Stunning NASA imagery and movie released of a now gone Hurricane Adrian

June 13, 2011

Some satellite images are striking and memorable, while others are just interesting. On June 10, NASA's Aqua satellite flew over Hurricane Adrian from space and sent a stunning image to the science team at NASA's Goddard Space Flight Center in Greenbelt, Md. Meanwhile a GOES-11 Satellite animation shows how and when Adrian fizzled.

Adrian is no more in the Eastern Pacific as of June 13, 2011, but the Aqua satellite image it left behind will be remembered this hurricane season.

The visible image was taken by the Moderate Resolution Imaging Spectroradiometer (MODIS) that flies aboard NASA's Aqua (and Terra) satellite on June 10 at 20:10 UTC (4:10 p.m. EDT). The image shows a rounded-pinwheel shaped Adrian with a very visible eye. High, strong thunderstorms in the center of the image cast shadows on the lower thunderclouds around the eye. The bright white color of Hurricane Adrian in contrast to the blue waters of the Eastern Pacific Ocean provide a stunning image.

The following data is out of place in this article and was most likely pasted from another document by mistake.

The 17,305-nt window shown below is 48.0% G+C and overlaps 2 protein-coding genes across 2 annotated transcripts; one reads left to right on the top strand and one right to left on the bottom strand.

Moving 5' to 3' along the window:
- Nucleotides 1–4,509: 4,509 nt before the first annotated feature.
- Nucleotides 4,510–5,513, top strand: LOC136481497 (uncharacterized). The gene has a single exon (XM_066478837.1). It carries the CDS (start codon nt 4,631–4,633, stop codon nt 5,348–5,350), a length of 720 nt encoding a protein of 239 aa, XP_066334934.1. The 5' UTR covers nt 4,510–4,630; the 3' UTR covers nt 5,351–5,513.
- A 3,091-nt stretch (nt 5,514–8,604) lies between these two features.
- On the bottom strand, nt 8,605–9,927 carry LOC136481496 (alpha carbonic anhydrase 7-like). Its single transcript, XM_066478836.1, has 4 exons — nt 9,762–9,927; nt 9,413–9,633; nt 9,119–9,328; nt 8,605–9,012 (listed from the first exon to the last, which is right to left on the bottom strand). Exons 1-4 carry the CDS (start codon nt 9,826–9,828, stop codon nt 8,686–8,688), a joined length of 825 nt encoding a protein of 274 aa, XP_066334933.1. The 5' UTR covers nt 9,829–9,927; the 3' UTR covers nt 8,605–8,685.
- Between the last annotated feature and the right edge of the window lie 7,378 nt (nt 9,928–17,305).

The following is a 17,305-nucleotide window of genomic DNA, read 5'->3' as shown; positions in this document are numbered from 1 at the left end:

The Geostationary Operational Environmental Satellite, GOES-11, operated by NOAA watched Adrian this weekend as it faded in the Eastern Pacific. GOES-11 data was compiled into an animation by the NASA GOES Project at NASA Goddard that shows the end of Adrian. The animation runs from June 11 at 1300 UTC (9 a.m. EDT) to June 13 at 1300 UTC (9:00 a.m. EDT) and by that end time, Adrian had faded.

On Saturday, June 11 when the GOES-11 animation began, Adrian was still a hurricane with maximum sustained winds near 75 knots (86 mph/~139 kmh) . It was centered near 15.8 North and 110.5 West in the Eastern Pacific with a minimum central pressure of 979 millibars. By mid-day, Adrian had weakened to a tropical storm with maximum sustained winds near 60 knots.

By Sunday, June 12 at 1545 UTC (11:45 a.m. EDT) Adrian had weakened to remnant low pressure area status. It was located near 16.5 North and 115.8 West. The remnant low had a minimum central pressure estimated to be near 1004 millibars. It was moving west-northwest near 10 knots ~11 mph/~18 kmh) and had maximum sustained winds between 20 and 30 knots (23 and 34 mph/37 and 55 kmh).

The National Hurricane Center described Adrian's remnants mid-day Sunday (EDT) as "a tight swirl of low level clouds with scattered moderate convection flaring within 120 nautical miles over the northeastern semicircle of the center." The low is dissipating today, June 13.
-end-
NASA's Hurricane page; www.nasa.gov/hurricane

NASA/Goddard Space Flight Center

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